It all comes down to one weak muscle, tendon or ligament. One second you're a young LeBron. The next, crumpled on the court, writhing in pain, out for the season.
[caption id="attachment_4812" align="alignleft" width="400"] UC Santa Barbara player Zalmico Harmon. Note how his right foot is flat on the court and his leg is bent outwards as he's pivoting. Your ankles and feet had better be in excellent condition to do that every day.[/caption]
Basketball demands a lot of your ankles and feet - they're subjected to sudden, explosive movements, quick turns, and a relentless pounding on a hard surface. If your lower extremities aren't in perfect condition, a lot can go wrong very quickly. The best way to avoid a missed game or worse, a lost season, is to keep your feet and ankles (and the rest of you) in peak condition. These exercises will work muscles, tendons, and ligaments in your toes, feet, and ankles which are often neglected, at the athlete's risk.
But before we get into that, we'd like to mention that a basketball player should use braces and tape as little as possible during training. They're very useful when recovering from an injury, but for training purposes, they'll work against you. If the muscles in your feet and ankles are immobilized and artificially supported by tape or other means, they don't get worked. And a muscle that doesn't get worked is a weak muscle.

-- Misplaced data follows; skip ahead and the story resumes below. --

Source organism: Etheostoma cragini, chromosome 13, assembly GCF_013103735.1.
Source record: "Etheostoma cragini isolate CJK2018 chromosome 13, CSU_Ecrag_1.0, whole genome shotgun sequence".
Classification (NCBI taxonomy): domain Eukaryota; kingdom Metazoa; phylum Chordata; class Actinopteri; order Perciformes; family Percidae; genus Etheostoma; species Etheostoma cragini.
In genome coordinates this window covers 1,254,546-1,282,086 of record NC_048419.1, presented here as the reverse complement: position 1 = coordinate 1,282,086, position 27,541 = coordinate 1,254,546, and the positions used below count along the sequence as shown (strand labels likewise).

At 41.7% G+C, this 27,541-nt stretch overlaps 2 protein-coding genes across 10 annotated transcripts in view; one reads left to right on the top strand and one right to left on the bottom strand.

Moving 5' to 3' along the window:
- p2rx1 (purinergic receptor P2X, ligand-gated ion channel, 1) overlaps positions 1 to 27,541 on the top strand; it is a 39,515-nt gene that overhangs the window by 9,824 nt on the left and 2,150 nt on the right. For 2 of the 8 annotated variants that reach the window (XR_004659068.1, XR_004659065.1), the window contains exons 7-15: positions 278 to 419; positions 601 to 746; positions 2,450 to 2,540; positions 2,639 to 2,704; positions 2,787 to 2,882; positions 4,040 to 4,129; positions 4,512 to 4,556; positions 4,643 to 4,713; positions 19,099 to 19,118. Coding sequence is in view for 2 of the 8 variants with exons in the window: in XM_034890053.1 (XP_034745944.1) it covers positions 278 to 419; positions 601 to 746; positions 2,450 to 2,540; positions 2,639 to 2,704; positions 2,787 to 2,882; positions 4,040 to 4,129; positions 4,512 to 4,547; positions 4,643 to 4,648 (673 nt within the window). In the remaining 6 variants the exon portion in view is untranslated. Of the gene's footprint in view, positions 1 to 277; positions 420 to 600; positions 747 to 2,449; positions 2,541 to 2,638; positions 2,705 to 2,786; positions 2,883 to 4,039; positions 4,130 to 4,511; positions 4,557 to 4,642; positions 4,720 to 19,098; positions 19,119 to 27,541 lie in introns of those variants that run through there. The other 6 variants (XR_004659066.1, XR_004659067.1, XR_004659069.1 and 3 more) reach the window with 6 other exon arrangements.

Occasionally you should train in bare feet. We know this isn't a practical suggestion in a public space, but when you're working out solo at home, ditch the basketball shoes whenever possible. The foot is the base of the ankle - build it naturally, without restraint, for better balance, mobility, and strength.
1. Loosen your plantar fascia and foot muscles
While sitting, roll a tennis ball around with the bottom of your foot, applying light pressure. Work it under the arch, the toes, and your heel for 5 minutes on each foot.
2. Develop your Dorsiflexion and Plantar Flexion
When your feet flex upward toward your body, it's dorsiflexion, as when you land on the court after a jump. When the foot flexes down or away, it's plantar flexion, as when you make a jump, sprint, or cut. To condition your muscles to endure this full range of motion, perform a unilateral stretch:
- Stand on one leg, bend forward, and place your hands on a wall for balance.
- Stretch your calf muscle and achilles tendon by pushing down on your knee and keeping your foot flat.
- Raise yourself on your toes to stretch your calf.
3. Develop Ankle Strength
- Wrap a band around the ball of your foot. Pull back, creating tension on the band, but just enough so you can still move your foot. Push your foot against the band and hold for one second. This strengthens the muscles used for plantar flexion.
- Wrap the band around the ball of your foot and pull to create tension. Then push on the foot with the other foot. Pull your toes back toward you, hold for one second, and release. This strengthens the muscles used for dorsiflexion.
- Start in the same position as above. But this time, keep your foot straight and rotate it outward. Hold for one second. This increases the strength of the muscles that control eversion and inversion, the movements that tilt the sole of the foot towards (inversion) or away from (eversion) the midline of your body.
Take the time to do the proper conditioning, and chances are you'll stay safe on the basketball court. If you experience any pain at all, take a break and get the advice of your trainer before continuing. Then follow up with a podiatrist who is expert in sports medicine for a full evaluation.